CHURCH OF SCIENTOLOGY WESTERN UNITED STATES, Plaintiff,
INTERNAL REVENUE SERVICE, Defendant.
United States District Court,
May 24, 1991.
Church sued IRS under Freedom of Information Act (FOIA) to compel IRS to
produce records concerning its "tax shelter litigation project." After church
voluntarily dismissed action on grounds that it had obtained records sought in
complaint, it moved for award of attorney fees and expenses incurred in
action. The District Court, Lew, J., held that church was entitled to attorney
fees and costs in amount of $5,040.
In determining whether to award attorney fees under Freedom of Information Act,
court asks whether plaintiff is eligible for award of attorney fees and costs,
and, if so, whether plaintiff is entitled to such award. 5 U.S.C.A. s
To show that he or she has substantially prevailed in Freedom of Information
Act suit, so as to show eligibility for award of attorney fees, plaintiff must
present convincing evidence that the filing of action was reasonably necessary
to obtain information, and that filing of action had substantial causative
effect on release of information; in deciding whether these requirements are
satisfied, court should consider such facts as time when documents were
released, what actually triggered documents' release, and whether plaintiff was
entitled to documents at earlier time. 5 U.S.C.A. s 552(a)(4)(E).
Church was eligible to recover attorney fees incurred in Freedom of Information
Act (FOIA) action to compel IRS to disclose records concerning its "tax shelter
litigation project"; church was initially denied all access to records sought
and waited without word for approximately three months after filing its
administrative appeal before filing its FOIA action, and requested documents
were only released subsequent to court order requiring IRS to produce Vaughn
Index of documents withheld. 5 U.S.C.A. s 552(a)(4)(E).
Church was entitled to recover $5,040 for attorney fees it incurred in Freedom
of Information Act (FOIA) action to compel IRS to disclose records concerning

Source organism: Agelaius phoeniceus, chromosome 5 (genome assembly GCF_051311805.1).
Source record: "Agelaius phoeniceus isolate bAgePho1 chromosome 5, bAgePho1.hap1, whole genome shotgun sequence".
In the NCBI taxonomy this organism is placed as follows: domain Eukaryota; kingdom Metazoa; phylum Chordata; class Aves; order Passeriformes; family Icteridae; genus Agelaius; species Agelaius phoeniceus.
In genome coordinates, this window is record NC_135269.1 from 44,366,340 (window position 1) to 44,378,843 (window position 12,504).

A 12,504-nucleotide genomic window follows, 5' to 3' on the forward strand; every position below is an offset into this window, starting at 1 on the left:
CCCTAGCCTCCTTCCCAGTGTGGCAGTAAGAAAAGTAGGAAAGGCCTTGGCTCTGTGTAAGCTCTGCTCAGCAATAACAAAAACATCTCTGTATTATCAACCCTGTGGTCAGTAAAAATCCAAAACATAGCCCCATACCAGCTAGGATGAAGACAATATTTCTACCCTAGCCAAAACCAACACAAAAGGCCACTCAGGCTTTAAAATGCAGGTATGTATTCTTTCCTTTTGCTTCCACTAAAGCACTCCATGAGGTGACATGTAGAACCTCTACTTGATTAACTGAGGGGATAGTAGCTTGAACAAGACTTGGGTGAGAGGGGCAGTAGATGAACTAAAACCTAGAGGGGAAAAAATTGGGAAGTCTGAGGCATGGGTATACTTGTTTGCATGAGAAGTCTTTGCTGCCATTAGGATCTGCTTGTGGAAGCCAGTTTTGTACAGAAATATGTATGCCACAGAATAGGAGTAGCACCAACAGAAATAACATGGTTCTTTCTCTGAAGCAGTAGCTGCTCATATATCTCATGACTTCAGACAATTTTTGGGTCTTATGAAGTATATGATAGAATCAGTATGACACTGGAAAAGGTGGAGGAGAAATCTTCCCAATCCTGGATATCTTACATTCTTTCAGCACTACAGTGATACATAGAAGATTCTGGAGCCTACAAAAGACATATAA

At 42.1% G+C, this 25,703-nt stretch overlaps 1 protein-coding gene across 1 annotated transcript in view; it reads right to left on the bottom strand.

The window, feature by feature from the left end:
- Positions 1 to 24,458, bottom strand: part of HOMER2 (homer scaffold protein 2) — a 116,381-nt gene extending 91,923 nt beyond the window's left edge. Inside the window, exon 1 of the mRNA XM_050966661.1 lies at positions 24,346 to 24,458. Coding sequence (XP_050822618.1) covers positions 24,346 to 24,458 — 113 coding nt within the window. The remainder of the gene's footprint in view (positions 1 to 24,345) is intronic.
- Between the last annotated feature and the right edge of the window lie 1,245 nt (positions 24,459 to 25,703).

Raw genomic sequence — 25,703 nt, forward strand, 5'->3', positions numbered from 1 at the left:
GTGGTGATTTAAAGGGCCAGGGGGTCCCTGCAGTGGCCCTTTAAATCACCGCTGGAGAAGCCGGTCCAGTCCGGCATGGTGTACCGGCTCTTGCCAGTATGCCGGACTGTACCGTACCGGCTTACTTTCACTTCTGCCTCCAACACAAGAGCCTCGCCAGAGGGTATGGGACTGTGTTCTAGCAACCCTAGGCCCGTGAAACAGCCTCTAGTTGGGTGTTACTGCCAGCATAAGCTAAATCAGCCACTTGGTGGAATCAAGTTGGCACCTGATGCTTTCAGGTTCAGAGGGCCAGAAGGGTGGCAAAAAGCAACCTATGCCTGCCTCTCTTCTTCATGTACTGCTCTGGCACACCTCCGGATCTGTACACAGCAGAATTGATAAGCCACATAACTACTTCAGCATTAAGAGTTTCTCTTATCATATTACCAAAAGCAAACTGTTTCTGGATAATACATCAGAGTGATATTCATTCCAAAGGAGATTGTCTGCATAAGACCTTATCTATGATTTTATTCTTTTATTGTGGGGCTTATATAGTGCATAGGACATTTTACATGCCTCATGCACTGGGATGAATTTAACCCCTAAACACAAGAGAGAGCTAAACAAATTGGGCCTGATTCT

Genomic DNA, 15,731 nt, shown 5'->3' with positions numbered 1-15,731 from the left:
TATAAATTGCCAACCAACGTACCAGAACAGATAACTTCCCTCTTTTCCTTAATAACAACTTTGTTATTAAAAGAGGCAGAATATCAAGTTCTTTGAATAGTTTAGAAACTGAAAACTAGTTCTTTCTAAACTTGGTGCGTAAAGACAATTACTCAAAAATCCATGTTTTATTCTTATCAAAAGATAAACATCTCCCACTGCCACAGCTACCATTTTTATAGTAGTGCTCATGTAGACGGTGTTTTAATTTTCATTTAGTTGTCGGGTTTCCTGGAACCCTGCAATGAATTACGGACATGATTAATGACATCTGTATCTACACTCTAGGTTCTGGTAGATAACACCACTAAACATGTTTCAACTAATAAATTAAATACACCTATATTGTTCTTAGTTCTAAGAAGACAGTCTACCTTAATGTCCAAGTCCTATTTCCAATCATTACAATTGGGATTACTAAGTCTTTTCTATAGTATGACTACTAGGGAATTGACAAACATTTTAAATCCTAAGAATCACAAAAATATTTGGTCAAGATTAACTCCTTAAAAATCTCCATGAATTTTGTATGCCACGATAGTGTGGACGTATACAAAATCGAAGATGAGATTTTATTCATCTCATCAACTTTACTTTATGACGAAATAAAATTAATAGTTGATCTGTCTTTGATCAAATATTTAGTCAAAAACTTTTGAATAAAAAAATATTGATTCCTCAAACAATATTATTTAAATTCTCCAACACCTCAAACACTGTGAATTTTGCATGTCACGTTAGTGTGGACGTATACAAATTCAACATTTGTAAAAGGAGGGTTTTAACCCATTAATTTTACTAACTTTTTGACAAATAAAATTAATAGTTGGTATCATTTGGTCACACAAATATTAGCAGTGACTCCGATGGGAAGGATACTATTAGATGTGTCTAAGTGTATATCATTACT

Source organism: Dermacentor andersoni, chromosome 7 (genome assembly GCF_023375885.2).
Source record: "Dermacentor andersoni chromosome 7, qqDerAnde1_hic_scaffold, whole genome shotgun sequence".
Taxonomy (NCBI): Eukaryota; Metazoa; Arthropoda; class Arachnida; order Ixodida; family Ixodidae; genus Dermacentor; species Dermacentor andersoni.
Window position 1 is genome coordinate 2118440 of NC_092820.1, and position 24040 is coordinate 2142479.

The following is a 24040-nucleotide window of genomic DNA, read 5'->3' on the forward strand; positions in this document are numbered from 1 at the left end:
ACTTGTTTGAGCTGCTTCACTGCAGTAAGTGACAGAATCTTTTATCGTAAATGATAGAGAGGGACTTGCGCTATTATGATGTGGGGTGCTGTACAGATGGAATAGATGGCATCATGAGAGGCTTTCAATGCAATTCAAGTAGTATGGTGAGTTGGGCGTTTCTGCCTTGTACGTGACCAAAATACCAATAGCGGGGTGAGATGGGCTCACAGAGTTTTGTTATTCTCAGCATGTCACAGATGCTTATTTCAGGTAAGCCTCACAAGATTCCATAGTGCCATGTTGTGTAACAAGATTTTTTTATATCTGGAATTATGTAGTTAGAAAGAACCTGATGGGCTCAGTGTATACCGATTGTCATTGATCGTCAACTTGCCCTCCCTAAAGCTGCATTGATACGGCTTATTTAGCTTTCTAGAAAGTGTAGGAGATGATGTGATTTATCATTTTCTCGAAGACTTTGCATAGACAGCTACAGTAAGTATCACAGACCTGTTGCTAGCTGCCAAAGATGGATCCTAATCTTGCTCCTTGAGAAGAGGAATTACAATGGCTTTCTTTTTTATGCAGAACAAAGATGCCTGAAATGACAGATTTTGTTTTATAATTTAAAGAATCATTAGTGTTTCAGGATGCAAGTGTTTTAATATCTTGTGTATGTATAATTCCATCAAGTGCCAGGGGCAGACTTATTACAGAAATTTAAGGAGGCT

its "tax shelter litigation project"; release of requested documents
benefitted public by disclosing information regarding apparently improper
designation of religion as "tax shelter" project, there was no evidence
suggesting that any commercial benefit was derived from disclosure, and,
although there may have been colorable legal basis for IRS' initial withholding
of documents, there was no apparent justification for IRS' one-year delay in
determining those documents were subject to release under FOIA. 5
U.S.C.A. s 552(a)(4)(E), (a)(6)(A)(ii).
*329 Kendrick L. Moxon, Bowles & Moxon, Hollywood, Cal., for plaintiff.
I.R.S., Washington, D.C., Timothy Mulligan, Jeffrey N. Kaplan, Mason C. Lewis,
Asst. U.S. Attys., Los Angeles, Cal., Harry J. Giacometti, Robert K. Coulter,
Trial Attys., Tax Div., U.S. Dept. of Justice, Washington, D.C., U.S. Atty.,
Los Angeles, Cal., U.S. Atty. Gen., Washington, D.C., for defendant.
LEW, District Judge.
Plaintiff in the above captioned action has moved for attorney's fees
and expenses. Defendant timely opposed the motion. The matter was set for
oral argument on March 25, 1991 at 9:00 a.m. After review of the papers filed,
the Court determined that all of the issues had been adequately briefed and
removed the matter from the Court's law and motion calendar pursuant to
Federal Rule of Civil Procedure 78. Now having again reviewed all of the
papers filed in support of and in opposition to the motion, the Court hereby
issues the following order:
Plaintiff's motion for attorney's fees and costs is GRANTED. Plaintiff is
hereby awarded attorney's fees and costs incurred in filing and litigating this
action in the amount of $5,040.00.
By letter dated May 23, 1989, counsel for plaintiff Church of Scientology
(the "Church") requested access to records of defendant Internal Revenue
Service (the "IRS") concerning the "tax shelter litigation project" pursuant to
the Freedom of Information Act ("FOIA"), 5 U.S.C. s 552. The Church sought
these documents because of its concern over the IRS' designation of the Church
and its parishioners as part of the tax shelter litigation project. By letter
dated June 14, 1989, the Los Angeles Disclosure Office of the IRS responded
that all requested documents were withheld in full on grounds that they were
*330 exempt pursuant to FOIA subsections (b)(3) (exempt by statute) and
(b)(5) (exempt inter-agency communications). On August 1, 1989, the Church
appealed the IRS' refusal to provide access to the documents. The IRS
acknowledged the appeal by letter dated August 30, 1989.
On November 1, 1989, the Church filed this action to compel defendant Internal